A mother’s fight to break autism stigma

A mother’s fight to break autism stigmaA lack of understanding about autism in schools is a concern, says one Limpopo Province mom (File photo)

A Joburg mother, who is learning to cope after one of her three children was diagnosed with autism, is campaigning to break the stigma associated with the disorder.

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Children with autism don’t like crowded and noisy places.

After discovering that her son, who had taken to behaving strangely, was actually suffering from autism, Nomsa Masoka has started a support group for parents to share their learnings and experiences.

“Having a child with autism can be a very daunting experience if you are not aware or properly trained. All parents expect their children to be normal and the same. But when one of them turns out to be different, it’s a reality that no one can run away from,” Masoka said.

Awareness

Masoka is a married mother, based in Johannesburg. She is working hard to raise awareness about autism through sharing her experience with other parents. She has three children, and one of them is living with autism.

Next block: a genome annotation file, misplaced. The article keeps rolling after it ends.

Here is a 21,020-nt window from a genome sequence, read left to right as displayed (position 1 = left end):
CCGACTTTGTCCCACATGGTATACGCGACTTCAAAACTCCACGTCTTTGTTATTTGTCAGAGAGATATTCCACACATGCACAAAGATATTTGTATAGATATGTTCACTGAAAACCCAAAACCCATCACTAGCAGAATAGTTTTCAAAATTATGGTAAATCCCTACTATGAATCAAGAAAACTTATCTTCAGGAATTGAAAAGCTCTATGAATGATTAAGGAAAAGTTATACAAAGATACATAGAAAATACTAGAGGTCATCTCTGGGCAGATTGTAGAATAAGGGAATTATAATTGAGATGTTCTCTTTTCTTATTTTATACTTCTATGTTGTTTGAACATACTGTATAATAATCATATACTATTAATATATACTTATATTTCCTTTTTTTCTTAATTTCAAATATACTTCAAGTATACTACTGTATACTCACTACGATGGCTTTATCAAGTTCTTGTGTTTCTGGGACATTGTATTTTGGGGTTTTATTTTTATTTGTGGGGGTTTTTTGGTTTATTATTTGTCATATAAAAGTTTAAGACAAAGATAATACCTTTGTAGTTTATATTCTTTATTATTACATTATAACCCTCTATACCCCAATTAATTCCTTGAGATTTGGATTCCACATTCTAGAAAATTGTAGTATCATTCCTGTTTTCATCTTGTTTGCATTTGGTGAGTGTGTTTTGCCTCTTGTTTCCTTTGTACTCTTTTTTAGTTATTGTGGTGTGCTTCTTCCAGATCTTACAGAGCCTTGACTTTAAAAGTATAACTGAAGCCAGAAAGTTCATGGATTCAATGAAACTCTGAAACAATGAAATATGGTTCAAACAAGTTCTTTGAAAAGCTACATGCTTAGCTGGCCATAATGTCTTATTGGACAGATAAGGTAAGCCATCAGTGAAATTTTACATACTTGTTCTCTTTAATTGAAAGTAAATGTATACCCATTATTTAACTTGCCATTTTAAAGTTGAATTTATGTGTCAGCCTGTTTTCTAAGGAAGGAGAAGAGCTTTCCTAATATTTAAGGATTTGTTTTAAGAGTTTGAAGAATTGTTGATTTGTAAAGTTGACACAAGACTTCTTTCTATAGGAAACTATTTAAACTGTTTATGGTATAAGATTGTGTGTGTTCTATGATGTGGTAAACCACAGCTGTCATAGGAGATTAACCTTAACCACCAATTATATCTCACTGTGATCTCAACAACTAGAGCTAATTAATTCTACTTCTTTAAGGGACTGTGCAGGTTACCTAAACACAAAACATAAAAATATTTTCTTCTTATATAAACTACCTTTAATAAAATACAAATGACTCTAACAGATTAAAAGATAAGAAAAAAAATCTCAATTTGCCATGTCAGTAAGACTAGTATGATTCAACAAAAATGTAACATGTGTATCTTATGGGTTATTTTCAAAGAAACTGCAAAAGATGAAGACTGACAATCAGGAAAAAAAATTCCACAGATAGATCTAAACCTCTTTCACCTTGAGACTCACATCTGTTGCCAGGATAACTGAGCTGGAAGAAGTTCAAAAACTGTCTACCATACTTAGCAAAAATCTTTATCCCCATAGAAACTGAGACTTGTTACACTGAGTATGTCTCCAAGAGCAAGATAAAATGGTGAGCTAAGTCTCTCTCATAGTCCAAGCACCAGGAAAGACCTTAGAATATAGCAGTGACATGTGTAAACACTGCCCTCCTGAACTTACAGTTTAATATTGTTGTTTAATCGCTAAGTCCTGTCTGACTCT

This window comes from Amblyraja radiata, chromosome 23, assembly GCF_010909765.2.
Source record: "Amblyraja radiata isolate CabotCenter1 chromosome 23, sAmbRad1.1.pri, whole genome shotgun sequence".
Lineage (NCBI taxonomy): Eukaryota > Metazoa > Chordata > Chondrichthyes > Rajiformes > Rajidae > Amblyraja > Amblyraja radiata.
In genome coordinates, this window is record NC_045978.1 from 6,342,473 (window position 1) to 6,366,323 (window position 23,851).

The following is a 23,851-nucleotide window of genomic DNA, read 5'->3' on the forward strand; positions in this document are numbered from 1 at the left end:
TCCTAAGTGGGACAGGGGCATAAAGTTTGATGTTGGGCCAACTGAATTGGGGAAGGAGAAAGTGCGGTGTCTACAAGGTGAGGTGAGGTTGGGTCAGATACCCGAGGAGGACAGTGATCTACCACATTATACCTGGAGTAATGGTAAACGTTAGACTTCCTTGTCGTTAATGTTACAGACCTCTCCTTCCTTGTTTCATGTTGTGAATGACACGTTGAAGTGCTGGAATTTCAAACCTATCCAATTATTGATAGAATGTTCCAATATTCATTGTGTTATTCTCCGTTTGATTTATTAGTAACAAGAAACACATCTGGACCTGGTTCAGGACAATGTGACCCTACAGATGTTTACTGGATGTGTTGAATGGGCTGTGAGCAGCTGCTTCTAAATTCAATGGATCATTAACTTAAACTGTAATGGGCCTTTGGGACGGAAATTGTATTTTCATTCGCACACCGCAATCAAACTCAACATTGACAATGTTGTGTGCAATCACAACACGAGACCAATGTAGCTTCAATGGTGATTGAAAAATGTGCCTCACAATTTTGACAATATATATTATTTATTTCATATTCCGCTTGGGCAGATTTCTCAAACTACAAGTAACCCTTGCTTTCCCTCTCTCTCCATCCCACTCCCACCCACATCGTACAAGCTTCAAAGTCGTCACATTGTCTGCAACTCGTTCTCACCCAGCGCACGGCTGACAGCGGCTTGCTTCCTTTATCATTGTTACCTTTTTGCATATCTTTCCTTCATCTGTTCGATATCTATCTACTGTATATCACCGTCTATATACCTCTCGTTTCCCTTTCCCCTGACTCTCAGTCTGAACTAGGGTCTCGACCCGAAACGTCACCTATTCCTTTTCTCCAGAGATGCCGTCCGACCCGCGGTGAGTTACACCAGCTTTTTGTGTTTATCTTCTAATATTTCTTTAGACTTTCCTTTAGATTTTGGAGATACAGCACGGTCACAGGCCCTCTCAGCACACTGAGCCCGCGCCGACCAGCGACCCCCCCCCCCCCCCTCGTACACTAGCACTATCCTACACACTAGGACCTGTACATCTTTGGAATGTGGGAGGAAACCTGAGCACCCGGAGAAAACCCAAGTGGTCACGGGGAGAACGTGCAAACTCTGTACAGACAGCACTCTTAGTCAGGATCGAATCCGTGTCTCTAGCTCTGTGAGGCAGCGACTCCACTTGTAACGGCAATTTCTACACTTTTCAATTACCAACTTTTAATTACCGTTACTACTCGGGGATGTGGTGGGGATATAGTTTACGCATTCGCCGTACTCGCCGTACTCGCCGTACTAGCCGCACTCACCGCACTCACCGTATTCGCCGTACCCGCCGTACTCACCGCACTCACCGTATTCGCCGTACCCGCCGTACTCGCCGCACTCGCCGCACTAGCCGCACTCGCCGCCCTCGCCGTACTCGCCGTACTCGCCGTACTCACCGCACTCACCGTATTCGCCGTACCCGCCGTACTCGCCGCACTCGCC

“My son was normal until the age of two. Then all of a sudden he started losing his speech and battled with language. He became clumsy when feeding himself, and would not respond to his name. He started isolating himself and refused to be hugged.”

“He stopped playing with his toys and he would wake up around 2am and start making noises or sing. He became extremely aggressive, sometimes biting me. I was terrified and noticed that something was not right. I felt like he was losing his mind,” she said. She said she could easily have been convinced he was bewitched or cursed as these are common misconceptions in many African communities.

My advice to parents who think the behavior of their child is abnormal is that they should immediately take them to their nearest clinic for a check.

“Lucky enough, because I’m a speech therapist by profession, I knew this was not the case,” she said.

Masoka recognised the symptoms as those of autism and consulted with a neurodevelopmental paeditrician who diagnosed her child with autism. When her son turned three she put him in a creche for children with special needs.

Masoka said children with autism don’t like crowded and noisy places. She said her son likes routine and order. He plays games on her cell phone and gets very high scores. He suffers from anxiety and mood swings, so he has been placed on medication that helps him cope with this.

“The most important lesson I’ve learnt was to love my son unconditionally and be patient all the time. Autistic children can really test your patience as they like to break things. My advice to parents who think the behavior of their child is abnormal is that they should immediately take them to their nearest clinic for a check,” she said, adding that she had started a support group for mothers of children with autism.

“My intention is to bring families together and break the stigma around autism,” Masoka said.

An edited version of this story appeared in The Star.